I have recently made a tabular summary of (probably) all Council members and Trustees in the history of Gentoo. I think that this table provides a very succinct way of expressing the changes within management of Gentoo. While it can’t express the complete history of Gentoo, it can serve as a useful tool of reference. What questions can it answer? For example, it provides an easy way to see how many terms individuals have served, or how long Trustee terms were. You can clearly see who served both on the Council and on the Board and when those two bodies had common members. Most notably, it collects a fair amount of hard-to-find data in a single table. Read more

Success for net neutrality, success for free software

We've had great success with the United States Senate voting in support of net neutrality! Congratulations and thank you to everyone in the US for contacting your congresspeople, and all of you who helped spread the word. However, it's not over yet. Here are more actions you can take if you're in the United States. Now that the (CRA) has passed the Senate, it moves to the House of Representatives. Just as we asked you to call your senators, now it's time to call your House representatives. Find their contact info here and use the script below to ask them to support the reinstatement of net neutrality protections. The timing hasn't been set for future votes and hearings yet, but that's no reason to wait: make sure your representatives know how you feel. Read more Also: GNU Spotlight with Mike Gerwitz: 18 new GNU releases!

today's leftovers

  • 10 Reasons Why Desktop Linux Isn’t Mainstream – For The Record
    10 Reasons Why Desktop Linux Isn’t Mainstream. Yeah, the title is totally link-bait. However, it’s worth noting that I actually deliver what the title describes and then some. Linux is awesome, but sadly, most people haven’t heard of it. Here’s why.
  • Linux Works For You
    Linux allows YOUR computer to work for you, not against you. Wearing this shirt/hoodie demonstrates to all who see it that you are not a slave to your PC. You are in control and Linux is the reason for this.
  • Robin "Roblimo" Miller
    The Linux Journal mourns the passing of Robin Miller, a longtime presence in our community.
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  • Pidgin / Libpurple SkypeWeb Plugin Sees New Stable Release
    SkypeWeb is a plugin that allows using Skype in Pidgin / libpurple chat clients. The plugin can be used to send instant messages and participate in group chats, but it does not yet support voice / video calling.
  • Feral's GameMode May Soon Have Soft Real-Time Capabilities
    Feral Interactive's Linux system tuning daemon, GameMode since being introduced earlier this year has primarily offered the ability to easily change the CPU scaling governor when gaming but not much more. Though a new feature is now in the works for GameMode.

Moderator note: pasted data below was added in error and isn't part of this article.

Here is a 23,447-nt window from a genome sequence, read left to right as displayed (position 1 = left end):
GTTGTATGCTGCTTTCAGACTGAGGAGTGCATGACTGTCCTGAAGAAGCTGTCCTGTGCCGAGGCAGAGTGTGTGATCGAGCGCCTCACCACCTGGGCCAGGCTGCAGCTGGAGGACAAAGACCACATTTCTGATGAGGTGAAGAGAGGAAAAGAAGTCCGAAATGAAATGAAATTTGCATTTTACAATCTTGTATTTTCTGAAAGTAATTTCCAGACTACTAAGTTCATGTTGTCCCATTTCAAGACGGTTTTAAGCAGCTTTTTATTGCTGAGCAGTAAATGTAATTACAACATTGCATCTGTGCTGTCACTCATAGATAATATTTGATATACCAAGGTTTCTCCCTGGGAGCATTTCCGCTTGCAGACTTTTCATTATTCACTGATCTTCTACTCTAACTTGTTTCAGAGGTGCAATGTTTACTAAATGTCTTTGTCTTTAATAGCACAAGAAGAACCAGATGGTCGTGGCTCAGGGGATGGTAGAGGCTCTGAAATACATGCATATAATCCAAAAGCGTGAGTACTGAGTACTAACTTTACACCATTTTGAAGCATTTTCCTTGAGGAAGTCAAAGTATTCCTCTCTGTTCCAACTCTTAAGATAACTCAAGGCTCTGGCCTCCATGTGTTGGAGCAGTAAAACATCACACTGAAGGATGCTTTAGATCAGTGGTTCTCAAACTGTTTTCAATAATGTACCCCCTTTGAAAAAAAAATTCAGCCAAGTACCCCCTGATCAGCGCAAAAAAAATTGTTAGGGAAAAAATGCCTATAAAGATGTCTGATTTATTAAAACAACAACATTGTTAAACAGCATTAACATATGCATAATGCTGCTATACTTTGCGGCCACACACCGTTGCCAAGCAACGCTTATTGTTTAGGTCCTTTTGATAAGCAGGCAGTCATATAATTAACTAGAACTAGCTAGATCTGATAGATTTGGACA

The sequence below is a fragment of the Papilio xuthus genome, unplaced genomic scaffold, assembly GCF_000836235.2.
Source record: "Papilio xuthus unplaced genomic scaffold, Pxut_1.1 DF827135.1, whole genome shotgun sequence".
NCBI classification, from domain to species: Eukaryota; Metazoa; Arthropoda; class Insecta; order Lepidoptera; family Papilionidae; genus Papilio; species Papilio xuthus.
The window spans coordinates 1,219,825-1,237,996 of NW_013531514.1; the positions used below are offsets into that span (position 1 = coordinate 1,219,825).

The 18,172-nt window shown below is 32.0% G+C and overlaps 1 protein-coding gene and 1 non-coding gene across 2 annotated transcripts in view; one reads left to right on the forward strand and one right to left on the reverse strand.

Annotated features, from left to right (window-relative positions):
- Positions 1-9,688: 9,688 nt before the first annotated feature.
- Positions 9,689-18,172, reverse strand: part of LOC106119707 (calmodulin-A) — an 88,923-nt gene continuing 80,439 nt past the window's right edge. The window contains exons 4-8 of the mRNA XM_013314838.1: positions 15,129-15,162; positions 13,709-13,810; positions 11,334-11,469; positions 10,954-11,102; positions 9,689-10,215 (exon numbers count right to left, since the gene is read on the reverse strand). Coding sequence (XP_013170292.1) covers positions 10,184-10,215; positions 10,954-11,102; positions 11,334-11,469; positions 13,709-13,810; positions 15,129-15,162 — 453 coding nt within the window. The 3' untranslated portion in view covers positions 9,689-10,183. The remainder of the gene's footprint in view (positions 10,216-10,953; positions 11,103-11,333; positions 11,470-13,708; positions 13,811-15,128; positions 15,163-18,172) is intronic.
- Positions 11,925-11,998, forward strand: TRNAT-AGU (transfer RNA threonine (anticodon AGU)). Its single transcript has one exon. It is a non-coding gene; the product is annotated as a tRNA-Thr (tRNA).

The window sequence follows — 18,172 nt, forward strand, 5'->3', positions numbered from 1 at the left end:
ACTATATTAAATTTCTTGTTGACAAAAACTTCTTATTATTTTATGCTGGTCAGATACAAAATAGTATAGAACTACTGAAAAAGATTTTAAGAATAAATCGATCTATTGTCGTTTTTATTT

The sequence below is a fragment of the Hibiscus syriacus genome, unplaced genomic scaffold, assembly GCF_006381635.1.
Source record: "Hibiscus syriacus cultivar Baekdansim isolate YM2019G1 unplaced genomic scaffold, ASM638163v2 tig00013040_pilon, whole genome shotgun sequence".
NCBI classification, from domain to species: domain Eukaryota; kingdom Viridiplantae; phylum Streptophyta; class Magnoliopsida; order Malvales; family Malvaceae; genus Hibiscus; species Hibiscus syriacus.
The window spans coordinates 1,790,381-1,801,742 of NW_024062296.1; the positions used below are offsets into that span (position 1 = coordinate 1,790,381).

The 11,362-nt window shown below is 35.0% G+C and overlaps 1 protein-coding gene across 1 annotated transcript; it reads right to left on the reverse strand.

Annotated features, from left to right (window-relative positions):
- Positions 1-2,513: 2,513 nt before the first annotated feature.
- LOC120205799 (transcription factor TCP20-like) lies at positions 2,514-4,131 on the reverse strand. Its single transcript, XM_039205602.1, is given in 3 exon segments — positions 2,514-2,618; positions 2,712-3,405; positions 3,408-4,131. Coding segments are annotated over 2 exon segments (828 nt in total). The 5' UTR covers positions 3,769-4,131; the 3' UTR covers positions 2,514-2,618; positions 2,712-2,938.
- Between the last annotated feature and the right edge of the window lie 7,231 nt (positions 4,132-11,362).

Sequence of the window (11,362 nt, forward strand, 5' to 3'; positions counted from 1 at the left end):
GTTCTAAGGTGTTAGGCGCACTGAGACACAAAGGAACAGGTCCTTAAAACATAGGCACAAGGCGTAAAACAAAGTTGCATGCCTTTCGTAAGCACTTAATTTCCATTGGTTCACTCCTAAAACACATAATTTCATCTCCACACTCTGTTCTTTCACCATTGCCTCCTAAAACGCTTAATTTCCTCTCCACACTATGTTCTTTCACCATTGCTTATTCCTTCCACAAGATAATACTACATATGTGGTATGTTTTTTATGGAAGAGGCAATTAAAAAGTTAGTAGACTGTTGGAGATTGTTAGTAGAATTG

• Mini DebConf Hamburg
    Last week I attended the MiniDebConfHamburg. I worked on new releases of dracut and rinse. Dracut is an initramfs-tools replacement which now supports early microcode loading. Rinse is a tool similar to debootstrap for rpm distributions, which now can create Fedora 28 environments aka chroots.
  • Android and Automotive Grade Linux battle, as car becomes a data center
    Volvo’s decision to pick Intel’s Atom automotive system-on-chip (SoC) to run in-vehicle infotainment (IVI) for its new XC40 SUV highlights the intensifying competition among chipmakers in this fast growing sphere. The decision to base the system on Android also illuminates the evolving operating system scene for cars, with Linux the primary alternative in its AGL (Automotive Grade Linux) variant. However, given the complementary strengths of Android and Linux, it looks more likely that both will be deployed by many automobile makers in hybrid packages, so that they can take advantage of Android’s huge app ecosystem, encouraging plenty of third party enhancements, as well as harnessing the independence and enterprise scale of Linux. As cars become mini-data centers or edge compute…
  • Vending machine boardset works with UP or UP Squared boards
    Aaeon’s “AIOT-MSSP01” is a vending machine boardset powered by a PIC32 MCU that’s optimized to work with the UP or UP Squared SBCs. It offers vending-friendly I/O like MDB, EXE, and DEX, as well as motor controllers and 6x USB ports. The AIOT-MSSP01 is an industrial-grade vending machine controller (VMC) solution designed to run 24/7 “without a glitch,” says Aaeon. The boardset is optimized for use with the UP or UP Squared SBCs, but works with standard PCs and “most computer boards on the market.” There’s no mention of OS support for the connected computer, but the UP SBCs support Linux, Android, and Windows.